A Short History of World War I

World War I ended one hundred years ago today.  There are many anecdotes relating to Catholicism from this cataclysmic event we could invoke to inspire us.  There are also lessons from the conflict, which took 20 million lives, which we could apply to the spiritual and moral life to help us grow. With this in mind, allow me to quote at length an insight about the Great War from the historian James L. Stokesbury in A Short History of World War I

In 1914, Europeans almost uniformly believed in the superiority of European culture, in their God-given right to dominate the rest of the world, to impose upon it their value systems, their ideas of politics, their economies. They had gone through the world carrying Manchester cotton and Solingen steel, the Bible in one hand and a repeating rifle in the other, and they had assumed that 'lesser breeds without the law' would eventually see the wisdom and superiority of their ways. Europeans thought they had a right to patrol Chinese rivers and run the Chinese customs service and indeed they did it pretty well. An Englishman could face down an Indian mob simply because he was an Englishman and the mob were not. That was gone now. World War I showed Europeans in stark clarity that they were human after all. To be human is not only to err, it is also to doubt, and once it doubted its ability to do so, this little corner of the earth, this little appendix of Asia, would no longer be able to dictate to the rest of the world. What World War I really killed was Europe's sense of itself. It was not Europeans, in the long run, who caught the torch thrown by failing hands.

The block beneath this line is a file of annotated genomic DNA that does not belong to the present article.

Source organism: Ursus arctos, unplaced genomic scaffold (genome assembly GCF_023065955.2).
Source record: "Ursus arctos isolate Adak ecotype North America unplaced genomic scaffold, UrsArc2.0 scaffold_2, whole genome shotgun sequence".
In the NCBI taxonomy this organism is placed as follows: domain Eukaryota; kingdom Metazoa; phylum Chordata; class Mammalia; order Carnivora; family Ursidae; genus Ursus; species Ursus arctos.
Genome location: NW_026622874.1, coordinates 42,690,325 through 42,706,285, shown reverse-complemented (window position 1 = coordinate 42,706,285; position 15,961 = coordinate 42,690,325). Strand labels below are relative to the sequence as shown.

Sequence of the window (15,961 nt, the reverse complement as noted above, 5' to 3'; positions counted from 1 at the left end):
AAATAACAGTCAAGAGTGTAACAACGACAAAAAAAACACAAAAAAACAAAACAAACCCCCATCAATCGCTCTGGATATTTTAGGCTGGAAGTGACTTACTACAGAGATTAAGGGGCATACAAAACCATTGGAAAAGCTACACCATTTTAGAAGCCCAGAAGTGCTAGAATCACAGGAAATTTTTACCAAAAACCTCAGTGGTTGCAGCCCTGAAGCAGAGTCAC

Nationalism leads to destruction. We, as Catholics, must be ambitious about holiness and nothing more.

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